Unpacking and Rejoicing in the Most Powerful and Precious Promise in the Bible (4)
What precisely are the “things” that Paul is talking about? Does he really mean “all” things? Every “thing”? No exceptions? Yes. What an awesome God we have who could embrace within his providential design all things, both great and small, both good and bad!
You are probably familiar with the illustrations I’m about to use, but they are still relevant and helpful. The many events in our lives, both good and bad, both instructive and destructive, are like the pieces of a jigsaw puzzle. Try as we may, we can’t make all the pieces fit into a coherent whole, a recognizable picture of something or someone. The good news of Romans 8:28 is that God has the box top! He knows where every piece fits, and in time will see that it is put there.
A related illustration is that of the tapestry. Life may at times seem like the underside of the tapestry, with no pattern, purpose, or coherent resolution. It looks like a confusing mass of loosely connected threads. We see only a mass of colors that make no apparent sense. But God sees things from the other side. From the vantage point of eternity, he sees the beauty of that portrait, which is your life, because it is he who weaves every random thread into a meaningful whole. After all, anyone can make good things come out of good things. That’s no great trick. That doesn’t require divine omnipotent power or wisdom. But God does something immeasurably greater. He causes all things, even the really bad things, to “work together” for good.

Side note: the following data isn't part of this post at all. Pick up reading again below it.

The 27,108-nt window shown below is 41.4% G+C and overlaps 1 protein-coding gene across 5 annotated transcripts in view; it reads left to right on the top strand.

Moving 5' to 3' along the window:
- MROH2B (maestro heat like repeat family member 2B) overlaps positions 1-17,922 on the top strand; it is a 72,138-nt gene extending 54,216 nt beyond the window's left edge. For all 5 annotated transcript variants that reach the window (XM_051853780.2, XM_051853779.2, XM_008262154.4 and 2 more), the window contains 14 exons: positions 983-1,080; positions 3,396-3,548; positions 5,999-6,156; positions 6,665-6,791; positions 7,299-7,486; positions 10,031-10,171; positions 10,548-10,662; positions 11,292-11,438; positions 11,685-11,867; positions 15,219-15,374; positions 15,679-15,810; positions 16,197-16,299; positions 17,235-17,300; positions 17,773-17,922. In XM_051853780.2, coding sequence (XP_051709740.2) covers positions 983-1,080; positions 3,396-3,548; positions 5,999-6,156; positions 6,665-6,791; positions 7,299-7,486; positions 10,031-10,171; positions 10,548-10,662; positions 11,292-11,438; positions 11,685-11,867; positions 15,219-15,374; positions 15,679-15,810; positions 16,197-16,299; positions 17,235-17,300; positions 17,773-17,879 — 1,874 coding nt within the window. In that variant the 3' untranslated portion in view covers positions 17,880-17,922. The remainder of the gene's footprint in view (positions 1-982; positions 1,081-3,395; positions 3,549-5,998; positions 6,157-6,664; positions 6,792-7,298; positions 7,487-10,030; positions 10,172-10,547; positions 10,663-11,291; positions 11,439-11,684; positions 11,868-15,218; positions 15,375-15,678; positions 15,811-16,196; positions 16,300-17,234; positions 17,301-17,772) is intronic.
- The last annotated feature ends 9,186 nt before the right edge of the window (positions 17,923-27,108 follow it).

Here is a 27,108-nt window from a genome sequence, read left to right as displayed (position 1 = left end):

Have you ever walked into a symphony orchestra only to hear a cacophony of sounds that don’t seem to be remotely related, all playing their instruments simultaneously with no discernible melody? But then the conductor stands to attention, taps his baton on the music stand in front of him, and all become silent. When they begin to play, it all comes together. It all makes sense. Well, that is a bit like our lives. Your experience at present may seem and sound like that mixture of instruments that is painful to hear. But you must understand that God is the consummate maestro who will bring everything into beautiful harmony.
But this raises an important question about our text. Just what are the “all things” over which God exercises control? The context answers this for us. In vv. 17-18 Paul said we are children of God and co-heirs with Christ “provided we suffer with him” (v. 17). The “things” God causes to work together for good are all the experiences that together constitute the “suffering” we endure for Christ’s sake. Whatever form that suffering may take, be it bodily affliction, financial adversity, emotional distress, rejection, slander, or the loss of a job, we are to be encouraged to know that God has it all under wraps.
In the context that follows, Romans 8:35-39, Paul also mentions numerous things that in one way or another threaten, but fail, to sever us from the love of Christ. Among the “things” that God causes to work together for our good are tribulation, distress, persecution, famine, nakedness, danger, and sword. And if that were not enough, there is death and life and demons and things present and things future, things above and things below.
No created thing, anywhere of any kind, says Paul, can escape God’s overruling providential power.